Liquid and computers don't mix. It might seem simple, but we see an incredible amount of people post here about spills. Keep drinks and other liquids away from your expensive electronics!

    https://youtu.be/KHZ8ek-6ccc

  11. #11

    VegasGeorge's Avatar
    Member Since
    Sep 23, 2006
    Location
    Las Vegas, NV USA
    Posts
    893
    Specs:
    iMac, and Macbook Pro
    cwa107, I couldn't agree more! What you said.

    I will never give up the Mac for everyday computing. What a joy it is. But if I decided to get back into games I'd buy or build a PC just for that. Even the Windows OS is better for gaming. The reports I've read give Windows 7 a significantly better score than Snow Leopard for 3-D rendering and frame rates during game play. But those are the ONLY two areas where Windows 7 beats Snow Leopard. As an all around OS, Snow Leopard walks away with the prize.

  12. #12

    Eric559's Avatar
    Member Since
    Jul 18, 2007
    Location
    Central California
    Posts
    3,185
    Specs:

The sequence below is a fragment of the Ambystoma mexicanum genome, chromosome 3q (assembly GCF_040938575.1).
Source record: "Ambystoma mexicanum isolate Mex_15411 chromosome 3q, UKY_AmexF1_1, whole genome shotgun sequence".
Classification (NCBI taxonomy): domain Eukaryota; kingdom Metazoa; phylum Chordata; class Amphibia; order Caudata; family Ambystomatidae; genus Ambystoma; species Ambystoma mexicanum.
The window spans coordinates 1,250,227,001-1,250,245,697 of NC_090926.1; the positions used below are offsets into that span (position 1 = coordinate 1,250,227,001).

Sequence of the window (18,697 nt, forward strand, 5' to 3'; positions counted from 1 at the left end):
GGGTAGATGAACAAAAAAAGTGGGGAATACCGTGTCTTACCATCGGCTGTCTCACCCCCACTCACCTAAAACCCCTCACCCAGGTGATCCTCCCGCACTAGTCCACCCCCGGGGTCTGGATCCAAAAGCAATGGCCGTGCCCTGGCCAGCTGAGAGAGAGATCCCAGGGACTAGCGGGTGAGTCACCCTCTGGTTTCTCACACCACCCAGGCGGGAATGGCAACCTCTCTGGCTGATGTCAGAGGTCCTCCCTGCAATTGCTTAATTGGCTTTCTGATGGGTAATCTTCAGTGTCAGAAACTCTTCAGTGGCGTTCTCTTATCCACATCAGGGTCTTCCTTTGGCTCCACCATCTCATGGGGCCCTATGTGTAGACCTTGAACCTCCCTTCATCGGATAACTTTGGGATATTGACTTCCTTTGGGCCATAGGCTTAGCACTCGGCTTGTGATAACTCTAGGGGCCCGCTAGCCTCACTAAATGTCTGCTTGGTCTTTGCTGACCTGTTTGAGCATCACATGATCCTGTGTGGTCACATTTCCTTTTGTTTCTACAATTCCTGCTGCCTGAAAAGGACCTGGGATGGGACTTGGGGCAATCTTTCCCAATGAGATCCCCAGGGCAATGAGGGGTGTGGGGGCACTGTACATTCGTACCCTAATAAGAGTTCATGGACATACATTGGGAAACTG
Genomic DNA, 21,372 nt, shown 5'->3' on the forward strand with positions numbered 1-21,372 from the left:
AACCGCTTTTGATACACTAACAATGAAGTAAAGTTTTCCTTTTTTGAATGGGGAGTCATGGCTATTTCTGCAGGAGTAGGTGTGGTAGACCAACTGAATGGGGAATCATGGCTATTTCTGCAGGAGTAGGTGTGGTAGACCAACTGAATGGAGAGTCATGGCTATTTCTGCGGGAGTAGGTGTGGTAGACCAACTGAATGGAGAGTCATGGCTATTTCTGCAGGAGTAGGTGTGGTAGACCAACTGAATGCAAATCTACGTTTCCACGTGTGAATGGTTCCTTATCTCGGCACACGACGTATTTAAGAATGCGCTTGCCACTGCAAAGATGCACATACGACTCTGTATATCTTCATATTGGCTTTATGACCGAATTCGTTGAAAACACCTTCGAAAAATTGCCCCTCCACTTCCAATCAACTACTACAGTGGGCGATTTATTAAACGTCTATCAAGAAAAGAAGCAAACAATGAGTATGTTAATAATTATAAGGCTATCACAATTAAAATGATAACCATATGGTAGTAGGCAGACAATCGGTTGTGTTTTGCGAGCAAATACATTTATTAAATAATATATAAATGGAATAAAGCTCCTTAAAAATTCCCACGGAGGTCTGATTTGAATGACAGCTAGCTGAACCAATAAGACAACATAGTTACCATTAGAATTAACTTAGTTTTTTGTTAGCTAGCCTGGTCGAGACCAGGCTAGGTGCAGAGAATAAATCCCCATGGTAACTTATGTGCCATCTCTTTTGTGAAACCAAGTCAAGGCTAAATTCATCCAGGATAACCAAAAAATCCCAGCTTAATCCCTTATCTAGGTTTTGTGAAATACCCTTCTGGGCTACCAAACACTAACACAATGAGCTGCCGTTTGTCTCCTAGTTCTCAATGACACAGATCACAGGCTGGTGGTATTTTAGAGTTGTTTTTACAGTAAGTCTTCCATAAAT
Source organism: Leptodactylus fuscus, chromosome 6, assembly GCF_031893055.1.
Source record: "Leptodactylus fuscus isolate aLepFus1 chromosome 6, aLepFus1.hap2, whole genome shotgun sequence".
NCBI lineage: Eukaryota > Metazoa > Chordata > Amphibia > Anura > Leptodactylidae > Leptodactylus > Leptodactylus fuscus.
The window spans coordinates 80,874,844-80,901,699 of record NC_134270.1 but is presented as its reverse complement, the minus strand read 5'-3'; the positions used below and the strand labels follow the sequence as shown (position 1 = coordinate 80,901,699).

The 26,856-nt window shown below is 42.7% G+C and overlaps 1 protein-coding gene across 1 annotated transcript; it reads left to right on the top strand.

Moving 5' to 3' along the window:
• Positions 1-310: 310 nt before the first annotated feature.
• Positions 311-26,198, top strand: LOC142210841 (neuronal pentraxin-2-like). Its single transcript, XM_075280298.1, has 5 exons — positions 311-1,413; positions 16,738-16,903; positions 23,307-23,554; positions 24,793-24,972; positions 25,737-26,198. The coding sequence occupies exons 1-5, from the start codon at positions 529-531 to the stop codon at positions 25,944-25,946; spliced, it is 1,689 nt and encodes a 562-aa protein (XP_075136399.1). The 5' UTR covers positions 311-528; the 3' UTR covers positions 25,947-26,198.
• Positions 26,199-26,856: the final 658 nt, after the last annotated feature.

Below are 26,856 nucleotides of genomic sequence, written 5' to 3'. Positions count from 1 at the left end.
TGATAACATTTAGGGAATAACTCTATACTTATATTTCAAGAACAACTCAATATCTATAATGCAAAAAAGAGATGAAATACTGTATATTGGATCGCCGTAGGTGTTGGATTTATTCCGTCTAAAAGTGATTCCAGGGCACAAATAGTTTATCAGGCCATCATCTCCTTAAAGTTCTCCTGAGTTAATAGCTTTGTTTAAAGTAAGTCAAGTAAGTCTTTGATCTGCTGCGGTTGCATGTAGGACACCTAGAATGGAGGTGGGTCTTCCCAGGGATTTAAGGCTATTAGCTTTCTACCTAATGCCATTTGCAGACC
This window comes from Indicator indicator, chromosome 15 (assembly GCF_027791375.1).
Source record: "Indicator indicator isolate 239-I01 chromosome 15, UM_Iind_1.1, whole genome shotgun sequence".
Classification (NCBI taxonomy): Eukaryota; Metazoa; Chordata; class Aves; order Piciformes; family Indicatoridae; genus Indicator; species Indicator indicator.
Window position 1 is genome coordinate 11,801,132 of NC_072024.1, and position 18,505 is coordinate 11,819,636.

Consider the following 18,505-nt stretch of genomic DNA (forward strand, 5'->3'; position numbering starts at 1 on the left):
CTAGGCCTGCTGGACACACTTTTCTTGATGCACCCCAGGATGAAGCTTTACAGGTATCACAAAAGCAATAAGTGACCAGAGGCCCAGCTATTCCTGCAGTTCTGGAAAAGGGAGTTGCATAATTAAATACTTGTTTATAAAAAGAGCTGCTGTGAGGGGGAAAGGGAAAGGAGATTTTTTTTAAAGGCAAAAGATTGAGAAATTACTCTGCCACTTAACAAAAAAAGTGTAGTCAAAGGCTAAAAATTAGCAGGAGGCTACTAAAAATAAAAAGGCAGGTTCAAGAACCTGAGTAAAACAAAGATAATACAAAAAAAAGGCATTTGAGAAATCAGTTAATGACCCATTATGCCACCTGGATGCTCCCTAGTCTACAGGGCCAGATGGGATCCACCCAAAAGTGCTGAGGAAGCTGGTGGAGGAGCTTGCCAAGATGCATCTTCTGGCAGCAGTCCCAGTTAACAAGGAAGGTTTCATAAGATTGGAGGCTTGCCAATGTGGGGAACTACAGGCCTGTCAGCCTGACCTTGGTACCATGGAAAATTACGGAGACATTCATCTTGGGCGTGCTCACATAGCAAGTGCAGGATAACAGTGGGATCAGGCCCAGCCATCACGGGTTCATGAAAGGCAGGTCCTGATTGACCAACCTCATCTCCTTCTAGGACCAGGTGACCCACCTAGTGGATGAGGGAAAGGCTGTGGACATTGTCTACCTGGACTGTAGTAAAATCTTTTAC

2.16GHz C2D MacBook w/ 2GB RAM & 120GB HD. HTC Droid Incredible.
    Quote Originally Posted by cc3d View Post
    so I've only had this Mac a little while and I am wondering why I didn't get just get a windows machine to start with. I've got to dual boot to windows to play any games! Ti use any productivity software worth anything, I have to do the same to use MS Office (my current windows copy) or get MS Office for Mac (another $200)
    You should of researched more before you made the purchase then.
    Member Of The Month for December '08.
    It's only the internet!

  13. #13

    yamawho's Avatar
    Member Since
    Nov 07, 2009
    Location
    Montreal, Quebec
    Posts
    120
    Specs:
    Mac Mini late 09 version
    You could try and return it.

    You could sell it.

    You could wipe the hdd and install windows.

    You could install windows with boot camp.

Thread Information

Users Browsing this Thread

There are currently 1 users browsing this thread. (0 members and 1 guests)

Similar Threads

  1. Installing Steam
    By stejent in forum OS X - Apps and Games
    Replies: 2
    Last Post: 11-29-2011, 09:44 AM
  2. OS X + Steam. Can you play any games from steam?
    By johnkhan in forum Running Windows (or anything else) on your Mac
    Replies: 2
    Last Post: 03-16-2009, 05:40 PM
  3. Wish me luck
    By hondagus87 in forum Schweb's Lounge
    Replies: 8
    Last Post: 09-25-2007, 12:16 AM
  4. Just my luck!
    By hjimzaf in forum Apple Notebooks
    Replies: 7
    Last Post: 11-11-2006, 07:33 AM
  5. any luck with these?
    By SeVeN in forum Apple Desktops
    Replies: 3
    Last Post: 08-06-2006, 11:36 PM

Posting Permissions

  • You may not post new threads
  • You may not post replies
  • You may not post attachments
  • You may not edit your posts
  •